As I write this, I am in a hotel in Asia where I have had the opportunity to watch a bit of Barclays Premiere League football (soccer) from England. It seems as if it’s on television 24/7 even here. As a former college soccer player, I still love watching the “beautiful game” even though we don’t get much of it in the States. The passing and teamwork and excitement really are a thing of beauty, as the world’s best players perform in games that are followed passionately by people all over the globe. It really is a sight to behold.
As I watched, however, I noticed a message that kept coming up on the electronic message boards that border the pitch (the playing field). Repeatedly throughout the game, and in different games at different venues, this common theme declared, “Say No to Racism,” or “Football says no to racism,” or simply “No Racism.” There were a number of variations on the theme, but all carried the plea that people learn to respect the ethnic diversity that is an ever-increasing part of life in the United Kingdom. It is a worthy appeal.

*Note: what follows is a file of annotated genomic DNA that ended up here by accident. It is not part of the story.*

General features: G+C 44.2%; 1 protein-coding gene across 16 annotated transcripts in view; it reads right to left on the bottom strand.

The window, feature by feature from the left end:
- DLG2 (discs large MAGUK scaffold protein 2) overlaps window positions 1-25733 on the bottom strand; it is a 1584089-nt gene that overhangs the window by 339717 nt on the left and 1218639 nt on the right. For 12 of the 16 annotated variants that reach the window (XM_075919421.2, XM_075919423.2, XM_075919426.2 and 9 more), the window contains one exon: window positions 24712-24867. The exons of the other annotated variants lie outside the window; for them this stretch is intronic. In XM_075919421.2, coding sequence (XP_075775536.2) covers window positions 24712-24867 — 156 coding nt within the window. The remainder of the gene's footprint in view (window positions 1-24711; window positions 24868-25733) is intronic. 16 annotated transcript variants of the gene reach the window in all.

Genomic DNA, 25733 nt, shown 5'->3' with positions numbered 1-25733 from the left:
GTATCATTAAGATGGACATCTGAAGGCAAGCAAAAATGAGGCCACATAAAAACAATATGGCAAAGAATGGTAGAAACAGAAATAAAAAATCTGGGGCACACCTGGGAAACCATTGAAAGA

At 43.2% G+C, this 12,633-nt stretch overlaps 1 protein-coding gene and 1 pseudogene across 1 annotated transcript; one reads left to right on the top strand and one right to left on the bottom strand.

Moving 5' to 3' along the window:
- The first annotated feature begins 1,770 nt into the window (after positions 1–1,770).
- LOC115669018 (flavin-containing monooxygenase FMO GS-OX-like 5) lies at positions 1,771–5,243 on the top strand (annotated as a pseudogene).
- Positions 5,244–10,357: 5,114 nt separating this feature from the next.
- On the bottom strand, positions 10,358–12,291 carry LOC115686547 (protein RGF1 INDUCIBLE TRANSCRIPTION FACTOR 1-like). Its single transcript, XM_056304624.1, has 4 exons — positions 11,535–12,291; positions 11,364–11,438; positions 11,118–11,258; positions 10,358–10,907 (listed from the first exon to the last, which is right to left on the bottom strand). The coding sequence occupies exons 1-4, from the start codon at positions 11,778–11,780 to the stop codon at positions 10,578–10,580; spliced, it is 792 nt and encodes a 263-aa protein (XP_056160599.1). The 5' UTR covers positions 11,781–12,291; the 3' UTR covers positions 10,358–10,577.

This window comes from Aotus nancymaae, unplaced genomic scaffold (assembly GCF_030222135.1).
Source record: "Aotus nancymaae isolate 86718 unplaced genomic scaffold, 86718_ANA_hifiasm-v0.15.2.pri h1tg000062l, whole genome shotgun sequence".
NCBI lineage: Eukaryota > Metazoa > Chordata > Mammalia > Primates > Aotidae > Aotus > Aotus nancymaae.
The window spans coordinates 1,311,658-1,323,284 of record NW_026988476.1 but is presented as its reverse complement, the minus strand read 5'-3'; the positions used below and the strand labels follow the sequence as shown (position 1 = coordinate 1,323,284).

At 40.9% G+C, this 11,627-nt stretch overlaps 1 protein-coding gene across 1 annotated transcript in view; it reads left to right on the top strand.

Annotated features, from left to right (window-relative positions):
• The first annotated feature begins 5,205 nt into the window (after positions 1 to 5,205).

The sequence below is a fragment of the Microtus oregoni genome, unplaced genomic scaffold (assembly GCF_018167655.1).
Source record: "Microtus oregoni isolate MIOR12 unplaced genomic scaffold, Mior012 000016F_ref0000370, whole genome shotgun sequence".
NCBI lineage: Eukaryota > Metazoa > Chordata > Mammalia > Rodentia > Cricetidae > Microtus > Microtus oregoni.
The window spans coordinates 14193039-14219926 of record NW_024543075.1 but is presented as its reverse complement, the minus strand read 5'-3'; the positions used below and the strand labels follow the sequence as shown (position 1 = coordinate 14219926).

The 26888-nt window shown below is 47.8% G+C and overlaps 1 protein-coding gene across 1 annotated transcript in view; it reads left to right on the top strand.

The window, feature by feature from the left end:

In Luke 10:25-37, Jesus was confronted by a man who asked, “Who is my neighbor?” In the context, it is apparent that the man, a religious leader, was seeking justification to limit his responsibility to love others by excluding those who were not like himself. Jesus responded with the parable of the good Samaritan, lifting up as the hero the person believed to be ethnically inferior by the people of the day. Samaritans were despised as racially impure, but Jesus showed that the Samaritan had a better grasp on the kingdom principle of love than the religious man asking the question.
As Jesus expressed in this timeless parable, the only way to say no to racism is to stop asking, “Who is my neighbor? Where can I draw the line? Who can I exclude from love?” and to start asking, “To whom can I be a neighbor?” evidencing the love of Christ to anyone our Lord brings across our paths—regardless of racial differences. After all, the body of Christ is made up of people from “every tribe and tongue and people and nation” (Revelation 5:9). For the child of God, this means that racial hatred and bigotry is not an option. So the question to us still today is, to whom am I willing to be a neighbor?
Bill Crowder, Sports Spectrum Chaplain